Dogs of War
In which Dodger bids the town farewell.
Dodger wasn’t so much as glad to see the town of Blackpoint behind him as he was just ready to move along. It never suited him to put down roots, nor allow weeds to set in, both of which had been a threat as of late. Regardless of this enthusiasm to hightail it out of town, he took the return trip slower than he usually traveled, his once brisk walk now bordering on an almost saunter. A stroll, if you will. Along the way he made a point to savor what was left of the crisp afternoon, nodding at the various folks as he made his way to the outskirts of the small town.
Jeff Jenkins paused in his sweeping the small porch of the Mart ‘N Mule and threw his hand up in greeting. This turned into a wave of farewell with just a touch of disbelief rising to the shop keep’s tired eyes.
Miss Langly, the prim and proper (as well as homely) school marm, ducked her head with a polite smile as he passed, at which Dodger lifted his hat and bade her a final goodbye.
He didn’t need to look back to gauge her reaction; he could feel the woman’s eyes upon him as she stopped and turned, in full, to watch him walk away. Every familiar face he passed gave the same response. Dodger never thought of himself as a popular figure in town, seeing as how he mostly kept to himself. But those who knew him, or at the very least knew of him, seemed upset at the sight of him heading out of town with his bags across his back. Yet no one rushed to stop him. No one begged him to stay.
Which was just as well, because it would’ve taken one heck of a pity party to make him change his mind.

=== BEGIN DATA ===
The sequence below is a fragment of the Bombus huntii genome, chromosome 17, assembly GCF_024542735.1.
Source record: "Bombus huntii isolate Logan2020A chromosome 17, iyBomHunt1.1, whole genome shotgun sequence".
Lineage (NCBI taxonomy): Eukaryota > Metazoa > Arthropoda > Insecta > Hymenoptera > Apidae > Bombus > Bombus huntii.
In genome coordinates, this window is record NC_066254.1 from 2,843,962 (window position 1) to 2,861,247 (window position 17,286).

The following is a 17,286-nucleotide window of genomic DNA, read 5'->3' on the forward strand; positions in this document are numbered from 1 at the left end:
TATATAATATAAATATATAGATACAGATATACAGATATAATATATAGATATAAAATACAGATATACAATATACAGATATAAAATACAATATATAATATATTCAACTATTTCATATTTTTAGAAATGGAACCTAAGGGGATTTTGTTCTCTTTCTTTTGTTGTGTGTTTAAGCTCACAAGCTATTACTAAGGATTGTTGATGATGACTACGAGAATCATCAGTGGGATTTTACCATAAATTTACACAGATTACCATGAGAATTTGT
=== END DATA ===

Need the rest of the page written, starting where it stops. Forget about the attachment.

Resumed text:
As Dodger walked down the wide dirt road that split the town in half, he had the sudden sensation of someone walking alongside of him. Boon’s whispering voice entered his mind as the ghost said, Folks appear disturbed that you are taking leave of this place.
“Not really,” Dodger said under his breath. “They’re just being all kinds of polite.”
Tis the sign of a good man, such melancholy in the community upon your departure.
Dodger smiled at the widow Martin, who frowned in return as if he had greatly displeased her by leaving without so much as an explanation. This was the same woman who would’ve expected Nero to explain the need for all of the incessant fiddling while they both burned alive in the process, so nothing new there.
Are you as sorry to leave as they are to see you go?
Through gritted teeth of his grin, Dodger asked. “Will you do me a favor?”
If I am able, certainly.
“Don’t talk to me in public.”
Dodger could just about hear Boon’s ephemeral eyebrows furrow.
Why not? It isn’t as though others can hear me.
“That as it may be, I don’t want to look like a loon by talking to myself.” Dodger whispered this, trying his best to hide his words under nods and farewells.